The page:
Vern Traversie National Coverage a Disappointment says Round Valley Vice President
On August 15, Joe Dukepoo, the Vice President of the Round Valley Indian Tribes, expressed the tribe’s disappointment over the biased media coverage in California in regards to Vern Traversie, a Cheyenne River Sioux elder who was allegedly a victim of assault while in the care of the Rapid City Regional Hospital in Rapid City, South Dakota.
Traversie, a legally blind American Indian who was in the hospital for open-heart surgery in 2011 released his story earlier this year after being fed up by the lack of movement through a previous lawyer. One of the items in the case is what appears to be the scarring of the letters “KKK” on his abdomen that could be considered a hate crime.
Dukepoo addressed an instance in May when California papers published an Associated Press story comparing Traversie’s scars to seeing the Virgin Mary in a water stain according to a Round Valley press release. The release states, “Subsequently, a commentator for the Long Beach Post compared the scars to seeing ‘the Virgin Mary in a window stain and a potato chip Jesus,’ and in July a Los Angeles Times reporter compared the scars to seeing ‘the face of the Virgin Mary in a taco shell.’
Dukepoo, who handles media relations for his tribes, called the coverage “biased, demeaning and disrespectful.”
Dukepoo released a full written statement in regards to the coverage which is below:
Greetings. I am the Vice President of the Round Valley Indian Tribes of Covelo, Mendocino County, California. I write to express my deep displeasure with coverage by the Associated Press, the Long Beach Post and the Los Angeles Times that is biased, demeaning and disrespectful news coverage regarding the media coverage of Vern Traversie’s situation, and to ask that each news outlet named issue some form of corrective statement.
As the person who is primarily engaged with my Tribes’ external and media communications, I have been following the story of Mr. Traversie, a blind Cheyenne River Sioux Tribal elder from Eagle Butte, S.D., who was apparently lead to believe by various medical providers and others that “KKK” had been etched into his abdomen while he was in convalescent care after open heart surgery at Rapid City Regional Hospital last summer.
I was first troubled to read on the websites of multiple California newspapers a story by Associated Press reporter Kristi Eaton in May, in which she described Mr. Traversie’s scars akin to seeing the Virgin Mary in a water stain. That was such a slap in the face to Mr. Traversie, whose scars have been documented by medical professionals. But what really infuriated me was when newspapers in my home state of California began to play off of Ms. Eaton’s biased reporting, and even more seriously insulted Mr. Traversie.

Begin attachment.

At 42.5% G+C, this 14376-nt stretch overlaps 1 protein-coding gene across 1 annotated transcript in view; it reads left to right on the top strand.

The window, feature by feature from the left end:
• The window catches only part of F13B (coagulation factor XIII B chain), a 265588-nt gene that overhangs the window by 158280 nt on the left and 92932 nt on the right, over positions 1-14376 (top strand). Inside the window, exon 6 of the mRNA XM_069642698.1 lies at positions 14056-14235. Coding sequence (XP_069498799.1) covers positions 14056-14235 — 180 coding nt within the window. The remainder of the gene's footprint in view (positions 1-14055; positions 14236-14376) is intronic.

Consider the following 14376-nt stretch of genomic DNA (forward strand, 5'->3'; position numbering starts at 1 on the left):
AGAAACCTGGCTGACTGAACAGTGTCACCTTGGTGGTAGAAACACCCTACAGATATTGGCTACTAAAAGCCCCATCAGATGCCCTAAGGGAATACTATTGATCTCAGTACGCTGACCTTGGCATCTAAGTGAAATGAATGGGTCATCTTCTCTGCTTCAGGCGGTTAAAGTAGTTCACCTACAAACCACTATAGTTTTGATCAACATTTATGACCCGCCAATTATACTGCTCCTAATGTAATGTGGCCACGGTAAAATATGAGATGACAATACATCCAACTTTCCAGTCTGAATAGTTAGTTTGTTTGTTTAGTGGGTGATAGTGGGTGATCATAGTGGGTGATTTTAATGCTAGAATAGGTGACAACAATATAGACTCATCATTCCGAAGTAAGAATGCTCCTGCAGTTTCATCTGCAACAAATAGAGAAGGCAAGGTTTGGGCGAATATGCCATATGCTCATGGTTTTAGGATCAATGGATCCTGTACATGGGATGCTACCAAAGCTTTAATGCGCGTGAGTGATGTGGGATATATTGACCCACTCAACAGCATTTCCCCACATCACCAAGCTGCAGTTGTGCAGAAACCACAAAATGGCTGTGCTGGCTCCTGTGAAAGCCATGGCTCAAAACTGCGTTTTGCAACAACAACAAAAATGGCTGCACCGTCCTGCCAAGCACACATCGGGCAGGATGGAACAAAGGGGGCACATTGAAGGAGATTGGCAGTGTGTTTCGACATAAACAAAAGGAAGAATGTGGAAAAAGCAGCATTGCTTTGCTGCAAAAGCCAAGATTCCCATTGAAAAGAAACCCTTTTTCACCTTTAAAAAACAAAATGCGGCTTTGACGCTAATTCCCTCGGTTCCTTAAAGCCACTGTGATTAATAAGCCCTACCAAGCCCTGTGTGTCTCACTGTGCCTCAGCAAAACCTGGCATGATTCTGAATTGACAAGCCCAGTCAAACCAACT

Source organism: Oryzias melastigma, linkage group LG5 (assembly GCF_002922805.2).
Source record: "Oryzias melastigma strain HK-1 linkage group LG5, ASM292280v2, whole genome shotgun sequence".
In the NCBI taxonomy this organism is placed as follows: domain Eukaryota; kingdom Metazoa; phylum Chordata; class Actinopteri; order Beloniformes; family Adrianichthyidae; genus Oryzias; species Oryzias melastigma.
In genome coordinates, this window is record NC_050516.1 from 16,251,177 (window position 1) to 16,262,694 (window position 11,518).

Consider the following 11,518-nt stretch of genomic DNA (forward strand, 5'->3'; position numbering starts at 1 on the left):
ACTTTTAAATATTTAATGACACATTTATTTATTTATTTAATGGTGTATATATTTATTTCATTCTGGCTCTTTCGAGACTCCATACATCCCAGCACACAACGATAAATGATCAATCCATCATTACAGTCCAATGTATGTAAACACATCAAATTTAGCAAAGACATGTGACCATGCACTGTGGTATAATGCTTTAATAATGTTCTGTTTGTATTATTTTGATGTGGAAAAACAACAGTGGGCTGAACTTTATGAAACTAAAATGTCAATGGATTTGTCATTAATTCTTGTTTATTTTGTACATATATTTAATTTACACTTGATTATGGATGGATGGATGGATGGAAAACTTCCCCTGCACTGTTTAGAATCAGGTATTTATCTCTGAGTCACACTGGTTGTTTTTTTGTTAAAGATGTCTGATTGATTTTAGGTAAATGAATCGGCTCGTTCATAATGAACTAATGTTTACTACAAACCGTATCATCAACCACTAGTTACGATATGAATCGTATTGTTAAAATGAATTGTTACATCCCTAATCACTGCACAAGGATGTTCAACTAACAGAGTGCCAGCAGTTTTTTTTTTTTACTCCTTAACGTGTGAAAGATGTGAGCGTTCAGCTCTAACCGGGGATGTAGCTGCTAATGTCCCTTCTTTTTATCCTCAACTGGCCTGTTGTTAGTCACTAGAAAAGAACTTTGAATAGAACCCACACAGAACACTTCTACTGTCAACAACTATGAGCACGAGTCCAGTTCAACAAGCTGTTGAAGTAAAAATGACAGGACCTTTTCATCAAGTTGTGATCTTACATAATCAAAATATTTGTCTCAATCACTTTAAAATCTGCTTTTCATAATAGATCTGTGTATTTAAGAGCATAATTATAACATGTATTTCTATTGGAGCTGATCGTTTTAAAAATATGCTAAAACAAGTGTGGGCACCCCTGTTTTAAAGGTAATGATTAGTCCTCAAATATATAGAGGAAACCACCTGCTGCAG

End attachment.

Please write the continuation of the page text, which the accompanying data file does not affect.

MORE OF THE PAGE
A couple days later, the Long Beach Post columnist called the sightings of Mr. Traversie’s scars like that of “the Virgin Mary window stain and potato-chip Jesus.” Analogizing a potential hate crime to these pop-cultural blips is bad enough but it is reprehensible that they would use eyesight as the lens for these disgusting metaphors – given that Mr. Traversie cannot see.
Even worse, I’ve read that Mr. Traversie is a devout Christian, so it is deplorable that these reporters would make Christian religious references, insulting not only his tribal identity and disability but also his religion. The reporters who wrote these words have dehumanized and insulted Mr. Traversie in ways that are almost as unfathomable to me as anybody etching three K’s into his body for the rest of his life.
But the Long Beach Post stooped to an unthinkable journalistic low, in accusing the blind tribal elder of being “ludicrously gullible” and otherwise of having “fabricated” his story. The writer for that newspaper then turned the tables on Mr. Traversie altogether by accusing him of doing something untoward or illegal, by reporting a “bogus” hate crime! I was shocked, and remain outraged, especially because the biased coverage has not stopped.
On July 17, Los Angeles Time reporter John M. Glionna piled on with another glib comparison, in describing people who have seen Mr. Traversie’s scars as like those who “see the face of the Virgin Mary in a taco shell.”
We may never know whether a hate crime was committed upon Mr. Traversie in the form of the Klu Klux Klan acronym being carved into his body. But it is obvious that he believes that those things happened, and there is no doubt that he cannot see those scars for himself, as he is blind. He has filed suit against the hospital where this happened, and jury of his peers will finally decide the matter, not newspaper contributors.
No matter, the mainstream media owed, and still owes, him and the [sic] their entire readership a duty of unbiased and fair news coverage. Through my eyes, it is clear that journalistic ethics have been breached, and that some form of correction is warranted by the Associated Press, the Long Beach Post and the Los Angeles Times.
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